• I agree with you. I don’t have problems with reading people who don’t mirror my own thoughts. Honestly, no writer probably mirrors my views exactly. I’ve written about this before if you are interested,

        I was more expressing disappointment than anything else I guess. That the author I had heard some good things about may have some serious flaws. This isn’t to say I won’t ever read her or that there is no value in reading her, just that it was a disappointment. It could be a very useful book for the reasons you say, but at the same time still be a bit disappointing. I hope this makes sense.

  5. keriwyattkent says:

    I have to say it’s been a few years since I read Taylor’s book–but I remember loving it. Of course, beautiful prose is on a par with chocolate for me, as well. But I think what resonates with so many readers, especially women (including me) is her articulation of the difficulties women in the church, particularly women clergy, encounter. I think she found a subtle but insidious sexism which frustrated her, and again, that resonated with readers, as did her observations that the restrictions and administrative tasks of ministry sometimes get in the way of actually caring for people. While I don’t exactly share Taylor’s universalist leanings, I also could relate to her frustration with Christians who think their particular denomination has the corner on truth (and tend to defend their position to the point of making questions like “baptism: infant or adult?” or “hymnal or choruses on the screen?” a deal breaker for who’s in and who’s out). I do think people who explore other faiths may find in them, eventually, a path to Jesus (even if they don’t realize it at first). I’m not saying all religions lead directly to God. I’m saying spiritual explorations may lead people to Jesus, who is indeed The Way to God. You may not have intended to, but you made me want to re-read Leaving Church. 🙂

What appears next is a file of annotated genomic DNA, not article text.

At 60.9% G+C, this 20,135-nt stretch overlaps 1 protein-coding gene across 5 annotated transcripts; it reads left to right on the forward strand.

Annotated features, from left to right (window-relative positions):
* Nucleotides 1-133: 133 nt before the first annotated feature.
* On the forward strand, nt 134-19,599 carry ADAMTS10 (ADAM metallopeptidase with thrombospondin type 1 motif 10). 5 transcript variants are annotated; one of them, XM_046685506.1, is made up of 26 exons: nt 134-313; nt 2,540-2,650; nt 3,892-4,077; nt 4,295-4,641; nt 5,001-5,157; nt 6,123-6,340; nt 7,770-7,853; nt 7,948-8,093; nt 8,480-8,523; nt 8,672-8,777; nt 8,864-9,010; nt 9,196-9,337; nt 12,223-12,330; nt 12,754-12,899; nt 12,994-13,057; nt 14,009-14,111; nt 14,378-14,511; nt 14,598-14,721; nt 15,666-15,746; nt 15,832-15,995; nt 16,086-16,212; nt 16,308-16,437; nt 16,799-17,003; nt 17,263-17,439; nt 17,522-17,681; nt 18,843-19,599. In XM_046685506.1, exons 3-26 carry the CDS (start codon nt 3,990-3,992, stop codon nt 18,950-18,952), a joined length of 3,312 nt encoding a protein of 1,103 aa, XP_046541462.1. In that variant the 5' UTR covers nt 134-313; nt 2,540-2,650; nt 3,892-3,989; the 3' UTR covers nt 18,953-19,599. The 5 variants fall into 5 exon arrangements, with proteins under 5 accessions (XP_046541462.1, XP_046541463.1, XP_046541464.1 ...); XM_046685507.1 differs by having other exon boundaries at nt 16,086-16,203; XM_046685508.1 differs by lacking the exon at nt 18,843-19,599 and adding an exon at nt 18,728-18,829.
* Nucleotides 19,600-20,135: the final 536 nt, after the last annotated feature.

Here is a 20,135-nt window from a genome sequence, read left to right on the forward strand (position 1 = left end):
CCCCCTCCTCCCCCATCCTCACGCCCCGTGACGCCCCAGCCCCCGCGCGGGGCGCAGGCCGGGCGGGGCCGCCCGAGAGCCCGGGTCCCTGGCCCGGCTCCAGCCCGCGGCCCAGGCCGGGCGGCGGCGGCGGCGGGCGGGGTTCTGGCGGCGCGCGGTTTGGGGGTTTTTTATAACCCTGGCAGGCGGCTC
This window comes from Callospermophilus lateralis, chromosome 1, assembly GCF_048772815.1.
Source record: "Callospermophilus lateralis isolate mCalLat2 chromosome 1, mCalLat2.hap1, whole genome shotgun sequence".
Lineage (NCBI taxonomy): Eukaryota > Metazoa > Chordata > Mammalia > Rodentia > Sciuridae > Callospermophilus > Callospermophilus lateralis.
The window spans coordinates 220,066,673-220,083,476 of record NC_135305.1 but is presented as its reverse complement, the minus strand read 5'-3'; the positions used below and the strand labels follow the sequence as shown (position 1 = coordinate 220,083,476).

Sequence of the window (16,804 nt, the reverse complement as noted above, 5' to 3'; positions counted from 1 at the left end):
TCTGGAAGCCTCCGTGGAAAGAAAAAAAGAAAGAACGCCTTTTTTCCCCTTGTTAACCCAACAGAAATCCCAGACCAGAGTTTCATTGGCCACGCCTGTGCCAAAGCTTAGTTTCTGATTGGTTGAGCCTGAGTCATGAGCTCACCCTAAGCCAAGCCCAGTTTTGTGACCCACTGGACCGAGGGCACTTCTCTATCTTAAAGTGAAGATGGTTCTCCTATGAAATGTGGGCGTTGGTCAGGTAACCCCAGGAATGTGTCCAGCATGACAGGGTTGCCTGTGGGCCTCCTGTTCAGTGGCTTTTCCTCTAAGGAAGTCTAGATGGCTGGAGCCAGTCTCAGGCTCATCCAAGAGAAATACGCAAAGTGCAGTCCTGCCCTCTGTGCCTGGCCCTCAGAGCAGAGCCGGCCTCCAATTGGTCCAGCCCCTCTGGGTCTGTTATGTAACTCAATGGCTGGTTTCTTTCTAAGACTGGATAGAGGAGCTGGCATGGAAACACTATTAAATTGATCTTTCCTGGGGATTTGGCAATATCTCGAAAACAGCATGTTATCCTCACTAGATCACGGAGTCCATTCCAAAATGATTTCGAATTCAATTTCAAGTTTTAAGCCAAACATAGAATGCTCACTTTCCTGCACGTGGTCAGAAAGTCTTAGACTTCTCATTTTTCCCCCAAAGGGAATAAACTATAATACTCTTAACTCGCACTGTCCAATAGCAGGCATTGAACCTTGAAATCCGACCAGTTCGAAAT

• Tim says:

      I’ve considered a re-read too, Keri. It’s so well written.